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Jeffrey G. Williamson

Jeffrey G. Williamson is Laird Bell Professor of Economics Emeritus at Harvard and Honorary Fellow in the Department of Economics at the University of Wisconsin–Madison. He is the coauthor (with Kevin O’Rourke) of Globalization and History: The Evolution of a Nineteenth-Century Atlantic Economy and (with Timothy J. Hatton) of Global Migration and the World Economy: Two Centuries of Policy and Performance, both published by the MIT Press.

Titles by This Author

When the Third World Fell Behind

Today’s wide economic gap between the postindustrial countries of the West and the poorer countries of the third world is not new. Fifty years ago, the world economic order—two hundred years in the making—was already characterized by a vast difference in per capita income between rich and poor countries and by the fact that poor countries exported commodities (agricultural or mineral products) while rich countries exported manufactured products. In Trade and Poverty, leading economic historian Jeffrey G.

In Globalization and the Poor Periphery before 1950 Jeffrey Williamson examines globalization through the lens of both the economist and the historian, analyzing its economic impact on industrially lagging poor countries in the nineteenth and early twentieth centuries.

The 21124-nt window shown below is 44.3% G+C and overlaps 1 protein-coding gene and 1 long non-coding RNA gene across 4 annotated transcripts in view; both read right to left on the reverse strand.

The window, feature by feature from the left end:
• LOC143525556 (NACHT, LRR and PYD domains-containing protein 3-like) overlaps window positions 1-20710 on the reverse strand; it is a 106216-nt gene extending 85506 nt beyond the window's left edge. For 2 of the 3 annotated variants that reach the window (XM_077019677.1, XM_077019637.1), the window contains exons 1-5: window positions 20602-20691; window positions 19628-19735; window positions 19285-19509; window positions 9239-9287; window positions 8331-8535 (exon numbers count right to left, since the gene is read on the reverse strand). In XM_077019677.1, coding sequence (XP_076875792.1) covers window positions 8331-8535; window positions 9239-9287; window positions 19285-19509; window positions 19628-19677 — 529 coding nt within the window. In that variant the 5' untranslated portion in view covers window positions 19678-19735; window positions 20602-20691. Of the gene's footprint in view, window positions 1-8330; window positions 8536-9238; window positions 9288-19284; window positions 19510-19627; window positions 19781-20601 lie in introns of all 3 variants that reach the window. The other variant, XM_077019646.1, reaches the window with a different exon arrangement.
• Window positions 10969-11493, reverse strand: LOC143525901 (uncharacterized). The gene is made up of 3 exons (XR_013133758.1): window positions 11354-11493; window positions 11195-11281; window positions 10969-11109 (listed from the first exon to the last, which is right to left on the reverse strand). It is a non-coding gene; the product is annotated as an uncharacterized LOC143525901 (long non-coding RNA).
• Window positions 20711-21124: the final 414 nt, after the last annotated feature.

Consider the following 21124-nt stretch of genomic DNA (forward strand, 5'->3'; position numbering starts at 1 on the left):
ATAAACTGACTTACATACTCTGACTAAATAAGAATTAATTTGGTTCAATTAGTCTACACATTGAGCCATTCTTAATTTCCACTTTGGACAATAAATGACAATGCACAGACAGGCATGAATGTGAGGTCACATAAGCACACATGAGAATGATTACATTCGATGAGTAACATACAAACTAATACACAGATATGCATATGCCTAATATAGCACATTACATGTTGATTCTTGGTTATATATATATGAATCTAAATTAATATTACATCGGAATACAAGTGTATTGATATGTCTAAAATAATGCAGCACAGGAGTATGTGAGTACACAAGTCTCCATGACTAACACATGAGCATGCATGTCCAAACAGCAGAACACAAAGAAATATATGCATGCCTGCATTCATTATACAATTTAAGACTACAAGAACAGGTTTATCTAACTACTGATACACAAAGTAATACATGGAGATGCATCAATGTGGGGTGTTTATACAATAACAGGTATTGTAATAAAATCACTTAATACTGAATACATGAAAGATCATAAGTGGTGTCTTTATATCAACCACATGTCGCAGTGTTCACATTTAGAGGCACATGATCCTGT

Two Centuries of Policy and Performance

World mass migration began in the early nineteenth century, when advances in transportation technology and industrial revolutions at home enabled increasing numbers of people to set off for other parts of the globe in search of a better life. Two centuries later, there is no distant African, Asian, or Latin American village that is not within reach of some high-wage OECD labor market. This book is the first comprehensive economic assessment of world mass migration taking a long-run historical perspective, including north-north, south-south, and south-north migrations.

The Evolution of a Nineteenth-Century Atlantic Economy

Globalization is not a new phenomenon, nor is it irreversible. In Gobalization and History, Kevin O'Rourke and Jeffrey Williamson present a coherent picture of trade, migration, and international capital flows in the Atlantic economy in the century prior to 1914--the first great globalization boom, which anticipated the experience of the last fifty years.The authors estimate the extent of globalization and its impact on the participating countries, and discuss the political reactions that it provoked.